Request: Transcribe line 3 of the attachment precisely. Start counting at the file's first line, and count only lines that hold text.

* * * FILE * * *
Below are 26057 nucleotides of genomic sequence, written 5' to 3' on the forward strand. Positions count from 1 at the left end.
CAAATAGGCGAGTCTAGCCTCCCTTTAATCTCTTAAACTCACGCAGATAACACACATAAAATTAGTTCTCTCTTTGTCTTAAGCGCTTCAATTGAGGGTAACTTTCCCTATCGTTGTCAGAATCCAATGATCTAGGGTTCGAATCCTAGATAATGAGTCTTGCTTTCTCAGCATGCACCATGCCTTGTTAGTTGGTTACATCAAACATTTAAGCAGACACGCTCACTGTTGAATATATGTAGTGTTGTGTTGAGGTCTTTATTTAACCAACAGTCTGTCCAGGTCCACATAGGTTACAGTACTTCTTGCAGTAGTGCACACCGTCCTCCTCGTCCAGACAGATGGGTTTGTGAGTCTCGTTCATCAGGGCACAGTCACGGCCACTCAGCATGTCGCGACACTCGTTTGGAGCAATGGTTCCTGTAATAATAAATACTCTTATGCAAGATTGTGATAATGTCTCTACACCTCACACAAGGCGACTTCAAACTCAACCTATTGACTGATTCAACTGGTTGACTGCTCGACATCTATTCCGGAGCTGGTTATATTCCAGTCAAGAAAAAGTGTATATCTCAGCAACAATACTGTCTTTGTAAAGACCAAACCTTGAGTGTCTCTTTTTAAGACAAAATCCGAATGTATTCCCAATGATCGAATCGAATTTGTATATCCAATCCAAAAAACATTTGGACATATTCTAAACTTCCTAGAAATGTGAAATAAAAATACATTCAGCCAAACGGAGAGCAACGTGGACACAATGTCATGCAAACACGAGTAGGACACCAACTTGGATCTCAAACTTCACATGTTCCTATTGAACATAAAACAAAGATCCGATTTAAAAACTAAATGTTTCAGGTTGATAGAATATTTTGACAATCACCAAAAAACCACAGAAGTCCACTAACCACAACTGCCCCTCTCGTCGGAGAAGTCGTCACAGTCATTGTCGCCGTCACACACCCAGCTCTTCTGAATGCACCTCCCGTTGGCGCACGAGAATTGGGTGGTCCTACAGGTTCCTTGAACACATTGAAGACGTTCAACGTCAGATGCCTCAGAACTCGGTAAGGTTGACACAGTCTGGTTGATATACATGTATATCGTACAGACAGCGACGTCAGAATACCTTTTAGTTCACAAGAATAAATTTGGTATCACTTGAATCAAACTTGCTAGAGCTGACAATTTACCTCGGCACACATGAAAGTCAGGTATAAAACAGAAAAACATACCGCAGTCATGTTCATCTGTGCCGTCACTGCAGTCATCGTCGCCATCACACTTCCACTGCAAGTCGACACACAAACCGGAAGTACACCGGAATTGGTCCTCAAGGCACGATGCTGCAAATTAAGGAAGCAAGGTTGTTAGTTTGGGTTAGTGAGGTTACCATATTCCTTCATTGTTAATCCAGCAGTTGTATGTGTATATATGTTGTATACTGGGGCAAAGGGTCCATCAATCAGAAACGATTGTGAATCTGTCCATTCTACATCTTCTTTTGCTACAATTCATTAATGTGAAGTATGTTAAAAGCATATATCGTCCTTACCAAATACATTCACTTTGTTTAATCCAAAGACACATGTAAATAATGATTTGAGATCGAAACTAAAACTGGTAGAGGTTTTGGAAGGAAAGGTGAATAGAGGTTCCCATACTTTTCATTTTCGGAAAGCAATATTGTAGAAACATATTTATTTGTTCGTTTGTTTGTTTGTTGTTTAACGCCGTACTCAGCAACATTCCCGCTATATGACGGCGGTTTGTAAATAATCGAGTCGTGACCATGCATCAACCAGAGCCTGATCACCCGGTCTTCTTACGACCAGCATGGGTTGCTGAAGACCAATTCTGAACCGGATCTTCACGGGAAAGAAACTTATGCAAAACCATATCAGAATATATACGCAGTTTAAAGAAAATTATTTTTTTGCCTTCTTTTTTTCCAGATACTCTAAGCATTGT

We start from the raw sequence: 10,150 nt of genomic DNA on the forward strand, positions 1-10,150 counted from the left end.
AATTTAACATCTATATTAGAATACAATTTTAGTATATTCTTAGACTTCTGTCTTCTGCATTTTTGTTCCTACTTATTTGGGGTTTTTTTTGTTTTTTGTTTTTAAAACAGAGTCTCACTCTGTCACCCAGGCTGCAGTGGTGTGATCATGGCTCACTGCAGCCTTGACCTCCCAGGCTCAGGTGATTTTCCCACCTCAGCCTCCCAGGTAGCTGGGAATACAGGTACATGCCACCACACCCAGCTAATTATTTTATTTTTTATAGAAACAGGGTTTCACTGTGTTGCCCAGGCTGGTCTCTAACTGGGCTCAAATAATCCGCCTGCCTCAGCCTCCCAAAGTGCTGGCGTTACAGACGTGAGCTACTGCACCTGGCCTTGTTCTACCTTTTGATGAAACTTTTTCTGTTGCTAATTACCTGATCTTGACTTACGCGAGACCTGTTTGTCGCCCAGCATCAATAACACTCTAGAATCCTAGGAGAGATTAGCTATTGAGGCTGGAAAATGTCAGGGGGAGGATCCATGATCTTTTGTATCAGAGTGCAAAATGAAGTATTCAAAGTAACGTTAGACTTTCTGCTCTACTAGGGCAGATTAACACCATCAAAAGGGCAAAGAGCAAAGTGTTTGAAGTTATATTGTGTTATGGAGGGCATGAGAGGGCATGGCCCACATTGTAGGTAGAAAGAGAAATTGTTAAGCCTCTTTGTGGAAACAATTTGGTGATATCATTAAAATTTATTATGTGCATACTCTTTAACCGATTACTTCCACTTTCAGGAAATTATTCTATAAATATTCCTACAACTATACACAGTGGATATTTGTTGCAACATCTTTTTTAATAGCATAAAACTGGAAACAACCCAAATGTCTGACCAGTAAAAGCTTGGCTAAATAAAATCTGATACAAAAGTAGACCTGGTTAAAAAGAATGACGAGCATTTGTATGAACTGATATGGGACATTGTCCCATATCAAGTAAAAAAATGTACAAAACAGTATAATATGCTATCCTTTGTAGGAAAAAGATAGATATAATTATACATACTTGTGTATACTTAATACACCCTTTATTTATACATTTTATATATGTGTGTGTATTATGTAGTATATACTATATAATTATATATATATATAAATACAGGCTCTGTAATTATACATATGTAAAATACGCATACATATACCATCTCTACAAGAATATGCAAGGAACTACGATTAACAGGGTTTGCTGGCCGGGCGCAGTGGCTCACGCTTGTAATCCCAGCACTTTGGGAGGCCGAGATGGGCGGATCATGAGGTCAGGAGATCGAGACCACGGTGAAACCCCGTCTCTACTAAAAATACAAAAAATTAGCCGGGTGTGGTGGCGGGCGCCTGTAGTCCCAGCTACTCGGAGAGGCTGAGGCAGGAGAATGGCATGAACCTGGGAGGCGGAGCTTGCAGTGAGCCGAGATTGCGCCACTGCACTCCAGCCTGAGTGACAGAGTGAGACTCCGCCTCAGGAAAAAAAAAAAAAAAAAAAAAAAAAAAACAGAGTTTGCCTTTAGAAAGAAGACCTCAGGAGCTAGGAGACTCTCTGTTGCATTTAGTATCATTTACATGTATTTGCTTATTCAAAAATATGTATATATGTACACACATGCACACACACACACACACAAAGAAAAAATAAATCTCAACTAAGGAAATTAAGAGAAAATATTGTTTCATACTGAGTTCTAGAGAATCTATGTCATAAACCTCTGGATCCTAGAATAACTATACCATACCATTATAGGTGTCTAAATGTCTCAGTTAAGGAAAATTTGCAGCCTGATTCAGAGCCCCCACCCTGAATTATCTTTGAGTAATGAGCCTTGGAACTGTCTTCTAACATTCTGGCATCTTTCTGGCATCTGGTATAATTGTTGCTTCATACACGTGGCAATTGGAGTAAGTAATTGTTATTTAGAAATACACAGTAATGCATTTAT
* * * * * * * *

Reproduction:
We start from the raw sequence: 10,150 nt of genomic DNA on the forward strand, positions 1-10,150 counted from the left end.